Shields had some good advice for Vice President Joe Biden: Don’t talk too much when trying to explain yourself over questions regarding how you “invade others’ space” by getting too touch-feely.

Biden entered the 2020 presidential race amid questions and complaints from those who said he was a bit too, um, ebullient in his treatment of them.

Even now, the former VP tends to over-talk himself while explaining his actions. Shields had a reasonable option for Biden to consider: Model your response after former President George W. Bush’s manner in dealing with some of his own past behavior.

Shields noted (and it’s in the video attached to this blog post) that when Bush ran for president in 2000, he was dogged by questions from the media about his drunk driving arrest, how he drank too much alcohol and about how he found religion and sobriety at the age of 40.

Bush developed a pat answer, Shields said, which was: “When I was young and foolish, I was young and foolish.”¬†

Shields said that the future president recited that mantra with such regularity and frequency that reporters got tired of asking him about it. The issue effectively faded away during the course of the 2000 campaign.

Good advice to follow? Oh, sure . . . but only if the media still lack the staying power to keep harping on an issue that can be explained in a single sentence or two.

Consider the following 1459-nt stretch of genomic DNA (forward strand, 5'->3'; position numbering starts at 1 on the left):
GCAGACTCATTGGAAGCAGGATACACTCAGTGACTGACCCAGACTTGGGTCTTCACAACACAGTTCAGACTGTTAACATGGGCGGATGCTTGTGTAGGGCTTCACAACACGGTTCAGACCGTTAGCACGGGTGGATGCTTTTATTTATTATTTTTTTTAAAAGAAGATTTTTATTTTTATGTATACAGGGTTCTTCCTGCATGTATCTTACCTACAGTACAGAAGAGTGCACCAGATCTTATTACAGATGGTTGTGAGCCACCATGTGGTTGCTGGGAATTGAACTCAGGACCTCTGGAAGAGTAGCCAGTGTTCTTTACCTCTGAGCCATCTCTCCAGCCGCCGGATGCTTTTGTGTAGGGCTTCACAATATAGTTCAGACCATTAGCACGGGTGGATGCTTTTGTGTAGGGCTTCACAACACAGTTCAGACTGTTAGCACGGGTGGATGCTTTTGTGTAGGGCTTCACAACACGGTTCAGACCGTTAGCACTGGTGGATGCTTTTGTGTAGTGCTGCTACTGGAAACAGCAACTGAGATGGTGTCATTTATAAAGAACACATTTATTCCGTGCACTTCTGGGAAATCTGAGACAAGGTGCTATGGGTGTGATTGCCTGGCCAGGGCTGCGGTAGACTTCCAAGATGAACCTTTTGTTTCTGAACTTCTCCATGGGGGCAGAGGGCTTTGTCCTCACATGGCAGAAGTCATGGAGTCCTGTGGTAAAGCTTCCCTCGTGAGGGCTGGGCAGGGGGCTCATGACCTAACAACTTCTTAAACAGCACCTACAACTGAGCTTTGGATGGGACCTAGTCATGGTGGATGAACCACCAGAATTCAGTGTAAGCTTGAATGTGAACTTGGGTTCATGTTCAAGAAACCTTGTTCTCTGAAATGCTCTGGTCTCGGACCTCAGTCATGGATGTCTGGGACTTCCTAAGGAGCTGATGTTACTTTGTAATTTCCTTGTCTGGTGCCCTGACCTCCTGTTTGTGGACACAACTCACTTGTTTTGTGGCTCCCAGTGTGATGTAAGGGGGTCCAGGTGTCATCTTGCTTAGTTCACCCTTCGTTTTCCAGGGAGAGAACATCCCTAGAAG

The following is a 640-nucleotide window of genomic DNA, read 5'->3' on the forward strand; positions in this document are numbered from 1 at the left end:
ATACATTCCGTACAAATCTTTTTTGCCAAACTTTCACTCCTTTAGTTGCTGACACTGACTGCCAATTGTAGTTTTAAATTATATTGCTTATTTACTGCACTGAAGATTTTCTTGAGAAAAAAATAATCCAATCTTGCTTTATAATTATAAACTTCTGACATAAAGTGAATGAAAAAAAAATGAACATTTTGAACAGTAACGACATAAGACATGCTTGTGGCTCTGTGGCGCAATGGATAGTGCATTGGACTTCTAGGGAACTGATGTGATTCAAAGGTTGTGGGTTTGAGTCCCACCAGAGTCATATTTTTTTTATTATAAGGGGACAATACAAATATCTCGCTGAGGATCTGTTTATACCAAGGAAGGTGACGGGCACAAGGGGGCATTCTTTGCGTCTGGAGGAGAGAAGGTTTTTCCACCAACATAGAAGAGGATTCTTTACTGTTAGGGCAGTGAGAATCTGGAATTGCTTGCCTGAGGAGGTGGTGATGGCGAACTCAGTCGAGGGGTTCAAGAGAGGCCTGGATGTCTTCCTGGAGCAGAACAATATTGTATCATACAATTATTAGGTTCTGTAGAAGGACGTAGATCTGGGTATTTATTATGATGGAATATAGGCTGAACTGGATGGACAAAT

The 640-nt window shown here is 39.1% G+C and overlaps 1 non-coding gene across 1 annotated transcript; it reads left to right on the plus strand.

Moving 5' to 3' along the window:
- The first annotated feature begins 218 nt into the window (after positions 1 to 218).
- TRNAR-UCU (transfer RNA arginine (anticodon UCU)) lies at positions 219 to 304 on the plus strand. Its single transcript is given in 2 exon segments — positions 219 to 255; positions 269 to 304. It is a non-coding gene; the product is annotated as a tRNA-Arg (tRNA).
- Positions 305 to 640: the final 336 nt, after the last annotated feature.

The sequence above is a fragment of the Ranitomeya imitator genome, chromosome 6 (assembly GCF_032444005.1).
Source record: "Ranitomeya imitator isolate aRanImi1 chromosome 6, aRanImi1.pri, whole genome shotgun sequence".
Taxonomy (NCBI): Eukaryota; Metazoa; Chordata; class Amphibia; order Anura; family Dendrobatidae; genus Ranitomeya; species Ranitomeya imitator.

No plans to ID the latest shooting suspect

David Brooks is one of my favorite conservative columnists.

He writes for the New York Times and is a regular weekly contributor to PBS’s “NewsHour” and can be heard on National Public Radio’s “All Things Considered” evening news broadcast.

He said something today on NPR I want to endorse in a full-throated fashion. Brooks said in a discussion with E.J. Dionne, the Washington Post columnist, that he dislikes it when the media identify individuals suspected of mass shootings.

I agree. Wholeheartedly.

Thus, I won’t identify the young man arrested today after the Santa Fe High School massacre near Galveston. I didn’t ID the Sutherland Springs, Texas, shooter, or the Parkland, Fla., gunman, or the Las Vegas sniper, or the Orland, Fla., terrorist. And on and on …

Brooks’s rationale for asking that the media not ID these individuals is that he believes giving these individuals publicity emboldens future madmen from committing copy cat crimes.

Bingo, Mr. Brooks!

I’m in your corner.

Yes, I have posted the names of some of history’s more notorious assassins: Lee Harvey Oswald, Sirhan Sirhan, James Earl Ray. Of those three, only Sirhan is still living. I see these individuals in a bit of a different light than the mass murderers who commit the heinous crimes that have become all too common place in contemporary society.

I accept fully David Brooks’s reason for seeking to refuse to give these alleged losers any more publicity than they deserve.

Which is none. Zero. Zip.

PBS discussion sheds great light on campaign ’16


I feel compelled to begin this blog post with a disclaimer.